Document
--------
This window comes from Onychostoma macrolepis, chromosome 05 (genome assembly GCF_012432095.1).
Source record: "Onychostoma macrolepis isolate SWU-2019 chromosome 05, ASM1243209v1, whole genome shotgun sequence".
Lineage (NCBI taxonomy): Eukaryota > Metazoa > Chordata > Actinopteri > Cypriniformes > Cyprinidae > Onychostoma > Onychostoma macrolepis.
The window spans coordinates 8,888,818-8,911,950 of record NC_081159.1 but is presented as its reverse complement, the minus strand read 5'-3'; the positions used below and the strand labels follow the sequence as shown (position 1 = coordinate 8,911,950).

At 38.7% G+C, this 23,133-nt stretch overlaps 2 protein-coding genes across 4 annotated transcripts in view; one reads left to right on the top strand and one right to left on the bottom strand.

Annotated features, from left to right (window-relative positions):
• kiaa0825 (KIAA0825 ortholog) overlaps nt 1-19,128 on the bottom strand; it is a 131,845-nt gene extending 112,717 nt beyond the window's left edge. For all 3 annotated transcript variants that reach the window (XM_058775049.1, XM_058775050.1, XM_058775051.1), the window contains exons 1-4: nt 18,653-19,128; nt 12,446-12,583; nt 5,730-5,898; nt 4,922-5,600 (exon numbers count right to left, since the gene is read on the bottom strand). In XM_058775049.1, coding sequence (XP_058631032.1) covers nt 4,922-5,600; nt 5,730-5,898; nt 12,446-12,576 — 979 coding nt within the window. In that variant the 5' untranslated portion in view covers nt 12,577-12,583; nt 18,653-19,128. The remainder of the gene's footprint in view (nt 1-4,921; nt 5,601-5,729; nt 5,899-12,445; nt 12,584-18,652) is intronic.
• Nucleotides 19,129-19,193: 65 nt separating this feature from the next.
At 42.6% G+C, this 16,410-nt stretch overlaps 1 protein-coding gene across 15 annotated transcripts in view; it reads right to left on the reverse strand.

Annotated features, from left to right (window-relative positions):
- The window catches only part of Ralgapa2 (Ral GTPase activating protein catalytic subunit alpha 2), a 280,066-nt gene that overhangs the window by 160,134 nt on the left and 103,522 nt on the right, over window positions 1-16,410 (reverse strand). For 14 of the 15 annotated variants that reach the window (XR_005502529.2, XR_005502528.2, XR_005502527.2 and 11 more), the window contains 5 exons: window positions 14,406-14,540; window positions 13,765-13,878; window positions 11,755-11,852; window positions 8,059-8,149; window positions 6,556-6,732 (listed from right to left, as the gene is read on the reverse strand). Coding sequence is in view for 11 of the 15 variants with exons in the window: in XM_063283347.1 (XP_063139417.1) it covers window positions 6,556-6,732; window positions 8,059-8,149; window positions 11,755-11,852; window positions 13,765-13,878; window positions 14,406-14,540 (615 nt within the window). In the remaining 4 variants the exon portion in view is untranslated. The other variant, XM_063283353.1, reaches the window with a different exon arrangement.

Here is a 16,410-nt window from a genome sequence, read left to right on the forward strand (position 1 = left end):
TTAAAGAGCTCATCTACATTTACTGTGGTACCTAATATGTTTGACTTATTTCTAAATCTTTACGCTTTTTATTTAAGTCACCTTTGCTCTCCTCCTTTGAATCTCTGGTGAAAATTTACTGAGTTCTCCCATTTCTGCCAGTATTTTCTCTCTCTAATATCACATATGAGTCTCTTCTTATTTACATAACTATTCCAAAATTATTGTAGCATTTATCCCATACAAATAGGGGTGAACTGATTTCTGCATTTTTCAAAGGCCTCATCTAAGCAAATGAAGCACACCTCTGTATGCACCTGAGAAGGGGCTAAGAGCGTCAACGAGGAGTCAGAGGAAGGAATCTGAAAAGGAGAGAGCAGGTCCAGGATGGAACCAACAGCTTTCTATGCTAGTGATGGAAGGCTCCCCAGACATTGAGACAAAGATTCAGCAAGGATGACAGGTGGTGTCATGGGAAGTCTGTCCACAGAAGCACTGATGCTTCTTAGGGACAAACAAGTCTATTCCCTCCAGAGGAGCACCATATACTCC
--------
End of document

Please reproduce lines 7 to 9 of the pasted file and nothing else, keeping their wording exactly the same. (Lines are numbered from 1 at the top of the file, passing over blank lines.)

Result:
• kiaa0825 (KIAA0825 ortholog) overlaps nt 1-19,128 on the bottom strand; it is a 131,845-nt gene extending 112,717 nt beyond the window's left edge. For all 3 annotated transcript variants that reach the window (XM_058775049.1, XM_058775050.1, XM_058775051.1), the window contains exons 1-4: nt 18,653-19,128; nt 12,446-12,583; nt 5,730-5,898; nt 4,922-5,600 (exon numbers count right to left, since the gene is read on the bottom strand). In XM_058775049.1, coding sequence (XP_058631032.1) covers nt 4,922-5,600; nt 5,730-5,898; nt 12,446-12,576 — 979 coding nt within the window. In that variant the 5' untranslated portion in view covers nt 12,577-12,583; nt 18,653-19,128. The remainder of the gene's footprint in view (nt 1-4,921; nt 5,601-5,729; nt 5,899-12,445; nt 12,584-18,652) is intronic.
• Nucleotides 19,129-19,193: 65 nt separating this feature from the next.
At 42.6% G+C, this 16,410-nt stretch overlaps 1 protein-coding gene across 15 annotated transcripts in view; it reads right to left on the reverse strand.